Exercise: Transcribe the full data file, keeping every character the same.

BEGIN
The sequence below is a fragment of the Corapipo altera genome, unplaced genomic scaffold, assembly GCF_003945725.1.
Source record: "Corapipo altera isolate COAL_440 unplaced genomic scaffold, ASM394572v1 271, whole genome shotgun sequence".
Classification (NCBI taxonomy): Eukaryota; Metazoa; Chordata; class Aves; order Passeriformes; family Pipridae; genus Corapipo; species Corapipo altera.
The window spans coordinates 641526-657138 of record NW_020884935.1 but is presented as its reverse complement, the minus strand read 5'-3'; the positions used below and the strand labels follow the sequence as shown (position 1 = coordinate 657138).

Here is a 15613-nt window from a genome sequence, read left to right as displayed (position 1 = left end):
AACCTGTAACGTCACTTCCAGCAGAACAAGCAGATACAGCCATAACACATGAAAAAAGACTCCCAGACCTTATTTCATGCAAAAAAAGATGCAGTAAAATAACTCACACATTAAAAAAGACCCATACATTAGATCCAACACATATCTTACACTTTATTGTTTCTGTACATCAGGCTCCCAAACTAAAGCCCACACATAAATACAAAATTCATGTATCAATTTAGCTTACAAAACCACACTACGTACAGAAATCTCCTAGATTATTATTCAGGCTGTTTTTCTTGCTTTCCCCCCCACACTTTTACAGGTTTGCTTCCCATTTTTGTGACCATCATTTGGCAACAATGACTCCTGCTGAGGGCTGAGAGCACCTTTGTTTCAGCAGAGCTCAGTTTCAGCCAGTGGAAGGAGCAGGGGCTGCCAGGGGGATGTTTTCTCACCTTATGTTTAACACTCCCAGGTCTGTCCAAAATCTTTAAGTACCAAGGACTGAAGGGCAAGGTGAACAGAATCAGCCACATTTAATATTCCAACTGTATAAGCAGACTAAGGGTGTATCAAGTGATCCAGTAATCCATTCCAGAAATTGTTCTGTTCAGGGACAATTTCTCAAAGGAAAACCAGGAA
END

The sequence below is a fragment of the Corapipo altera genome, unplaced genomic scaffold, assembly GCF_003945725.1.
Source record: "Corapipo altera isolate COAL_440 unplaced genomic scaffold, ASM394572v1 271, whole genome shotgun sequence".
Classification (NCBI taxonomy): Eukaryota; Metazoa; Chordata; class Aves; order Passeriformes; family Pipridae; genus Corapipo; species Corapipo altera.
The window spans coordinates 641526-657138 of record NW_020884935.1 but is presented as its reverse complement, the minus strand read 5'-3'; the positions used below and the strand labels follow the sequence as shown (position 1 = coordinate 657138).

Here is a 15613-nt window from a genome sequence, read left to right as displayed (position 1 = left end):
AACCTGTAACGTCACTTCCAGCAGAACAAGCAGATACAGCCATAACACATGAAAAAAGACTCCCAGACCTTATTTCATGCAAAAAAAGATGCAGTAAAATAACTCACACATTAAAAAAGACCCATACATTAGATCCAACACATATCTTACACTTTATTGTTTCTGTACATCAGGCTCCCAAACTAAAGCCCACACATAAATACAAAATTCATGTATCAATTTAGCTTACAAAACCACACTACGTACAGAAATCTCCTAGATTATTATTCAGGCTGTTTTTCTTGCTTTCCCCCCCACACTTTTACAGGTTTGCTTCCCATTTTTGTGACCATCATTTGGCAACAATGACTCCTGCTGAGGGCTGAGAGCACCTTTGTTTCAGCAGAGCTCAGTTTCAGCCAGTGGAAGGAGCAGGGGCTGCCAGGGGGATGTTTTCTCACCTTATGTTTAACACTCCCAGGTCTGTCCAAAATCTTTAAGTACCAAGGACTGAAGGGCAAGGTGAACAGAATCAGCCACATTTAATATTCCAACTGTATAAGCAGACTAAGGGTGTATCAAGTGATCCAGTAATCCATTCCAGAAATTGTTCTGTTCAGGGACAATTTCTCAAAGGAAAACCAGGAA